I stopped growing at 10. Will I grow any more?

Last updated on October 20, 2020


I am 12 years old, 5′ 4″ in height, about 155 pounds, African American, started my period at age 10 and I haven’t grown in a while. I started to grow when I was like 8, then at 10, I stopped. My sister says that I’m going to stop growing. This might be true since my parent are both 5′ 6″, but at times, I don’t believe her. I don’t know. Am I still going to grow, and does any of the information I gave you, affect my growth or my development pattern? My ideal height is 5′ 9, and I’m not sure if I’ll make it.


While it doesn’t happen with boys, some girls do go through two shorter growth spurts instead of one long one. I cannot say if this will happen to you or not. To know absolutely for sure, a doctor can take an x-ray of your wrist to see if your growth plates (the areas at the end of your bones where the bones grow) are still open or not. Otherwise, you can use the Tanner Stage Calculator for Girls to determine approximately what stage you have reached in your development. If you are in stage four, then you will not likely grow much more than an inch or so. If you are already in stage five, then your growth is finished.


Thank you! The calculator said that I am at stage 4, which doesn’t make me feel much better because I am only 12; however, I am very grateful for you helping me! My mom is taking me to see the doctor next week to test if I have diabetes. (I have five reasons why I might have it.) So, when I am there, I will ask about the growth plates. But, another question (I have a lot of questions, but I don’t want to bother you right now): well, a lot of sites and books say that the average girl is supposed to stop growing around 14 or 15, but why do you think my growth stopped so early? Is there anything I could do or eat that can help me grow more? (food, drinks, activities, etc.)


It generally takes about five years for a girl’s body to change from a child to an adult. If you start early, you are likely to end early. The average time for a girl to start is at age 10 and to finish at age 15. So if you started at age 8, then you would expect to be completely done around age 13.

Diseases can trigger puberty earlier than normal, or delay puberty. That is often why doctors want to see girls who show signs of puberty before the age of eight. Diabetes is known to trigger earlier than normal puberty. Since I don’t know when you started puberty, I can’t comment on whether this is what happened to you or not.

The increased hormones present in adolescence is known to make people who are borderline diabetics worse because the same hormones that regulate growth also interfere with insulin. Children who know they have diabetes have to be extra careful after puberty.

Good nutrition and good health allow your body to take full advantage of its potential, but it won’t allow you to grow beyond the potential that exists in your genes. While the growth plates are open, there are some very expensive treatments that can encourage extra growth, but because of the expense and the added risks, doctors usually reserve these for children who are very small. Once your growth plates begin to shut down, which is what happens in stage four, nothing can be done to open them back up.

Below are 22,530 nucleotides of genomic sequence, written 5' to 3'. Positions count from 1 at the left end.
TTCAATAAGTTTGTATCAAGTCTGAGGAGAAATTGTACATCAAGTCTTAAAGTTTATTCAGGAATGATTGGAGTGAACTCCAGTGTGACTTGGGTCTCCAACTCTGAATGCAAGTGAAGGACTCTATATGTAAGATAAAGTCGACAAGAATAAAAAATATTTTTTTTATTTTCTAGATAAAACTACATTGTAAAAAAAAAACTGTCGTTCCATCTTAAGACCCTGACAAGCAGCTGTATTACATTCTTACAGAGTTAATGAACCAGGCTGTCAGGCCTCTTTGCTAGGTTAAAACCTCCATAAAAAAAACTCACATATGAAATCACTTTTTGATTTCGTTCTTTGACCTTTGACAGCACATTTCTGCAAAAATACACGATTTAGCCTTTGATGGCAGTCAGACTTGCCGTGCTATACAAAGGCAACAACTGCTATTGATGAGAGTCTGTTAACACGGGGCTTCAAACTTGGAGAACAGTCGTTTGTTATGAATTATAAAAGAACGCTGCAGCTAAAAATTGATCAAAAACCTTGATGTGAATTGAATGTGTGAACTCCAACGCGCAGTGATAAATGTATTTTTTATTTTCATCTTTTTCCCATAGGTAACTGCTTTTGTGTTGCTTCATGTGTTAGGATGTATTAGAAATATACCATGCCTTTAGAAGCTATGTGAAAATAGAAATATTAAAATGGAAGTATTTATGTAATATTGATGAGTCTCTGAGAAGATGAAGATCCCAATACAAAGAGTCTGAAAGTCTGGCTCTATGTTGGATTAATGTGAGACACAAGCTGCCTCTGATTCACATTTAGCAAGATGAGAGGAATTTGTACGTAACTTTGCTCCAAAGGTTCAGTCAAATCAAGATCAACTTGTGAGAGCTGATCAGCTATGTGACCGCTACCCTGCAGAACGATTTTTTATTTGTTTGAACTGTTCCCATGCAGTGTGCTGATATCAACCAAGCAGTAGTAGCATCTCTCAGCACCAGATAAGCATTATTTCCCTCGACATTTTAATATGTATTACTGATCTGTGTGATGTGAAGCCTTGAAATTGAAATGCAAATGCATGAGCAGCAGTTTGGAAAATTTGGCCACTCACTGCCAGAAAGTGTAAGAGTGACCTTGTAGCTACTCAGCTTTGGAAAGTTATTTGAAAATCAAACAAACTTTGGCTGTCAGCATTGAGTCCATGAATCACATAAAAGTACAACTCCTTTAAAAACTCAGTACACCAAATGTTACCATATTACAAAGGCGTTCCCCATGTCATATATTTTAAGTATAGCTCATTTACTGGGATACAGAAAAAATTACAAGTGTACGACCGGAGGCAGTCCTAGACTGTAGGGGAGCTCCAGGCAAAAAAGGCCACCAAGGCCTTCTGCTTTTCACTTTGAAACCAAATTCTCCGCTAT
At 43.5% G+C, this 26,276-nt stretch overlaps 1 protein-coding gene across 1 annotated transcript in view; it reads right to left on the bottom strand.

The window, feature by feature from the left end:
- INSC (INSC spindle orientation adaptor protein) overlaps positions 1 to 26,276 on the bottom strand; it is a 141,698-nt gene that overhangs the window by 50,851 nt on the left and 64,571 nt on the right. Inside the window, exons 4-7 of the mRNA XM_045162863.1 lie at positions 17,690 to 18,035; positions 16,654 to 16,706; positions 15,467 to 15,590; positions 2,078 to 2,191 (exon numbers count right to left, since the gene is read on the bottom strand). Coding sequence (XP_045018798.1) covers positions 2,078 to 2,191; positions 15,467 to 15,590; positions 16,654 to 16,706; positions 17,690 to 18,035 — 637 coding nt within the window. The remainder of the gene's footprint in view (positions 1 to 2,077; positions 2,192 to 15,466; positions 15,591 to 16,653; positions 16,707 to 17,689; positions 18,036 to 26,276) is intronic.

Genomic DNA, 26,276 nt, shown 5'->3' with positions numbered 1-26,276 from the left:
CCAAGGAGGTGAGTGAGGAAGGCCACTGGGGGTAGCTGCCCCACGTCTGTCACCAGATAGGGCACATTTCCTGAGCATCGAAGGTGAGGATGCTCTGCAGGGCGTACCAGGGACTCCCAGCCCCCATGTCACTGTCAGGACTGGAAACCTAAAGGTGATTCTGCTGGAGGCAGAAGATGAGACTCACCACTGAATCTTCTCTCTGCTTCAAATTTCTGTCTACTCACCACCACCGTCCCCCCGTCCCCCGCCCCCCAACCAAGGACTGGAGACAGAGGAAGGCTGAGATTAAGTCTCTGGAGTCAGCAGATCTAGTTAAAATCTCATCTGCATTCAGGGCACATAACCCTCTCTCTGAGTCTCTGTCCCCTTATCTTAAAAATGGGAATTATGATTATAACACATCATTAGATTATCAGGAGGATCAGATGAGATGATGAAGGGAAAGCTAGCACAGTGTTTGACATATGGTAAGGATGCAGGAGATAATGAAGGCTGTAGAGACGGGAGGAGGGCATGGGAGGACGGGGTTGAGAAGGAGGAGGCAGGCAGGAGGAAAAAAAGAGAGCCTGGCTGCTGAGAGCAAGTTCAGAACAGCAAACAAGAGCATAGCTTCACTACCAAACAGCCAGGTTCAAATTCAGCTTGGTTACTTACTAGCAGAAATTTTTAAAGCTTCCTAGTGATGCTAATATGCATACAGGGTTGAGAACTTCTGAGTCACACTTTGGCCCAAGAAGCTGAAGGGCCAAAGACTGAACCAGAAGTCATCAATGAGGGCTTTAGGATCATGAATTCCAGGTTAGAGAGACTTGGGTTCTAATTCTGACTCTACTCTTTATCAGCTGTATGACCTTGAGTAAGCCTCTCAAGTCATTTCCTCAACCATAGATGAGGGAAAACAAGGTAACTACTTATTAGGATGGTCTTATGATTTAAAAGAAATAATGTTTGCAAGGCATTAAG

Thank you again. But, when you say “when I started puberty” do you mean when I started my period, or do you mean when I started my growth spurt? If it’s my period then 10, but I think my first growth spurt came at 8. My next question: 3 out of about 7: 

As you get older and when your hips widen and your breasts develop, does your waist begin to get smaller also? That is what my sister told me, but I’m not sure. because my hips are pretty wide, and my breasts are bigger than most of my friends, but I’m not so sure about my waist.


Puberty is a point in time when you begin the changes from a child’s body to an adult’s body. Adolescence is that period of time when the changes take place. Officially puberty is marked when your hormones rise to start the chain of changes in reaction to those hormones. Generally, this happens about one year prior to the first outward signs of changes. That is why you will see books talk about changes in your breasts and body hair as being secondary sexual characteristics. The primary one is the hormones in your blood, which is not visible.

Most people don’t have their hormones measured, so it common to say that puberty took place when the first outward sign of it showed up. Eight is considered to be at the earliest edge of a normal range.

People tend to measure things relative to other things. This is what causes optical illusions. In the image on the right, the two center dots are the same size, but because the left dot is surrounded by large dots it looks smaller than the one surrounded by small dots.

Now, as you grow, you do consume a large number of calories and that causes your body to slim down a bit, but I believe what your sister is referring to is that your waist appears to be smaller because your chest and hips are now larger. If you use a measuring tape, you probably will find that your waist has remained about that same size. It is just that everything around it has gotten bigger.